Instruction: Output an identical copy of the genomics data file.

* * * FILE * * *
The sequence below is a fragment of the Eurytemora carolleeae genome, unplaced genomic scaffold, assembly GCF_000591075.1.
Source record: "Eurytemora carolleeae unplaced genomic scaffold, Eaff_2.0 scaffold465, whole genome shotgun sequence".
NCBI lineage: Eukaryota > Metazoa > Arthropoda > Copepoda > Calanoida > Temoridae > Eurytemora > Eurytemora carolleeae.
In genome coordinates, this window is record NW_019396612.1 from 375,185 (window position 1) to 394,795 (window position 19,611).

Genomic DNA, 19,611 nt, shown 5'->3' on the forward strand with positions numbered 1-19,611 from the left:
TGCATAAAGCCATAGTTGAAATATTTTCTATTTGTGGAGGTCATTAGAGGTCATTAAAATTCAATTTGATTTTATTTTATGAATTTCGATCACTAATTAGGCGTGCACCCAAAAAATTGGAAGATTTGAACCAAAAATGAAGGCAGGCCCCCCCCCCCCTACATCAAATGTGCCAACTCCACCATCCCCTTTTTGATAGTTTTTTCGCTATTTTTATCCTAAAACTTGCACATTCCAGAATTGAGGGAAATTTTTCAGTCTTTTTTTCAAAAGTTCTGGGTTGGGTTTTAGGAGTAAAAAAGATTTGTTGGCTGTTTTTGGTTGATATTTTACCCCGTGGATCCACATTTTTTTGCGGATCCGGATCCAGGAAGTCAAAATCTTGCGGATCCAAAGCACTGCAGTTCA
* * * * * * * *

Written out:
The sequence below is a fragment of the Eurytemora carolleeae genome, unplaced genomic scaffold, assembly GCF_000591075.1.
Source record: "Eurytemora carolleeae unplaced genomic scaffold, Eaff_2.0 scaffold465, whole genome shotgun sequence".
NCBI lineage: Eukaryota > Metazoa > Arthropoda > Copepoda > Calanoida > Temoridae > Eurytemora > Eurytemora carolleeae.
In genome coordinates, this window is record NW_019396612.1 from 375,185 (window position 1) to 394,795 (window position 19,611).

Genomic DNA, 19,611 nt, shown 5'->3' on the forward strand with positions numbered 1-19,611 from the left:
TGCATAAAGCCATAGTTGAAATATTTTCTATTTGTGGAGGTCATTAGAGGTCATTAAAATTCAATTTGATTTTATTTTATGAATTTCGATCACTAATTAGGCGTGCACCCAAAAAATTGGAAGATTTGAACCAAAAATGAAGGCAGGCCCCCCCCCCCCTACATCAAATGTGCCAACTCCACCATCCCCTTTTTGATAGTTTTTTCGCTATTTTTATCCTAAAACTTGCACATTCCAGAATTGAGGGAAATTTTTCAGTCTTTTTTTCAAAAGTTCTGGGTTGGGTTTTAGGAGTAAAAAAGATTTGTTGGCTGTTTTTGGTTGATATTTTACCCCGTGGATCCACATTTTTTTGCGGATCCGGATCCAGGAAGTCAAAATCTTGCGGATCCAAAGCACTGCAGTTCA